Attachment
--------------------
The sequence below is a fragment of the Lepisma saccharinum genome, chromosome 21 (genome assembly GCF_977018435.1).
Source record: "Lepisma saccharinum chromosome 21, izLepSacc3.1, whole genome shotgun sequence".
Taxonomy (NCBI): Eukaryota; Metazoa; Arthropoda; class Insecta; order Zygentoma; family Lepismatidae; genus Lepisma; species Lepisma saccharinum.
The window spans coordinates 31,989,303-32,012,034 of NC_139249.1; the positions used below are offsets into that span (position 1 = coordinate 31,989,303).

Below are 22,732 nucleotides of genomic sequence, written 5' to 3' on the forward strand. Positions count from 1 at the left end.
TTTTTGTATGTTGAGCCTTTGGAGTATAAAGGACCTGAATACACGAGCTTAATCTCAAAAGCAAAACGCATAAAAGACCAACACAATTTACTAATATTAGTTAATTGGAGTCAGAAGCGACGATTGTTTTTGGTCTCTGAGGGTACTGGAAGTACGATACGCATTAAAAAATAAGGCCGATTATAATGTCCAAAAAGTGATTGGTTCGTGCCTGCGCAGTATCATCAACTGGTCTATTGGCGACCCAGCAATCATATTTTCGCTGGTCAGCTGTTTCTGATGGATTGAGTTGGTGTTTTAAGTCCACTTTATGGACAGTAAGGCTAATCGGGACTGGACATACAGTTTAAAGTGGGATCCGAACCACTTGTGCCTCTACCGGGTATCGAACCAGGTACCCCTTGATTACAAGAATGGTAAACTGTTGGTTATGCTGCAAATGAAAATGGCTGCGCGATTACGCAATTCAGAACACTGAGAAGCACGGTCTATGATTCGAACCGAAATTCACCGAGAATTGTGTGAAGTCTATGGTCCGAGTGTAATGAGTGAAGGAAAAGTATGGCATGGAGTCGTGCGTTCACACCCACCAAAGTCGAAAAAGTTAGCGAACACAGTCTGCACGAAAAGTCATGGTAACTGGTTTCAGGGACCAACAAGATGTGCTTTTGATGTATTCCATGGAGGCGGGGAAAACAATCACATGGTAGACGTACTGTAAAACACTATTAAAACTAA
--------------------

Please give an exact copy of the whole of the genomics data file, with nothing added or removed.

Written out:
The sequence below is a fragment of the Lepisma saccharinum genome, chromosome 21 (genome assembly GCF_977018435.1).
Source record: "Lepisma saccharinum chromosome 21, izLepSacc3.1, whole genome shotgun sequence".
Taxonomy (NCBI): Eukaryota; Metazoa; Arthropoda; class Insecta; order Zygentoma; family Lepismatidae; genus Lepisma; species Lepisma saccharinum.
The window spans coordinates 31,989,303-32,012,034 of NC_139249.1; the positions used below are offsets into that span (position 1 = coordinate 31,989,303).

Below are 22,732 nucleotides of genomic sequence, written 5' to 3' on the forward strand. Positions count from 1 at the left end.
TTTTTGTATGTTGAGCCTTTGGAGTATAAAGGACCTGAATACACGAGCTTAATCTCAAAAGCAAAACGCATAAAAGACCAACACAATTTACTAATATTAGTTAATTGGAGTCAGAAGCGACGATTGTTTTTGGTCTCTGAGGGTACTGGAAGTACGATACGCATTAAAAAATAAGGCCGATTATAATGTCCAAAAAGTGATTGGTTCGTGCCTGCGCAGTATCATCAACTGGTCTATTGGCGACCCAGCAATCATATTTTCGCTGGTCAGCTGTTTCTGATGGATTGAGTTGGTGTTTTAAGTCCACTTTATGGACAGTAAGGCTAATCGGGACTGGACATACAGTTTAAAGTGGGATCCGAACCACTTGTGCCTCTACCGGGTATCGAACCAGGTACCCCTTGATTACAAGAATGGTAAACTGTTGGTTATGCTGCAAATGAAAATGGCTGCGCGATTACGCAATTCAGAACACTGAGAAGCACGGTCTATGATTCGAACCGAAATTCACCGAGAATTGTGTGAAGTCTATGGTCCGAGTGTAATGAGTGAAGGAAAAGTATGGCATGGAGTCGTGCGTTCACACCCACCAAAGTCGAAAAAGTTAGCGAACACAGTCTGCACGAAAAGTCATGGTAACTGGTTTCAGGGACCAACAAGATGTGCTTTTGATGTATTCCATGGAGGCGGGGAAAACAATCACATGGTAGACGTACTGTAAAACACTATTAAAACTAA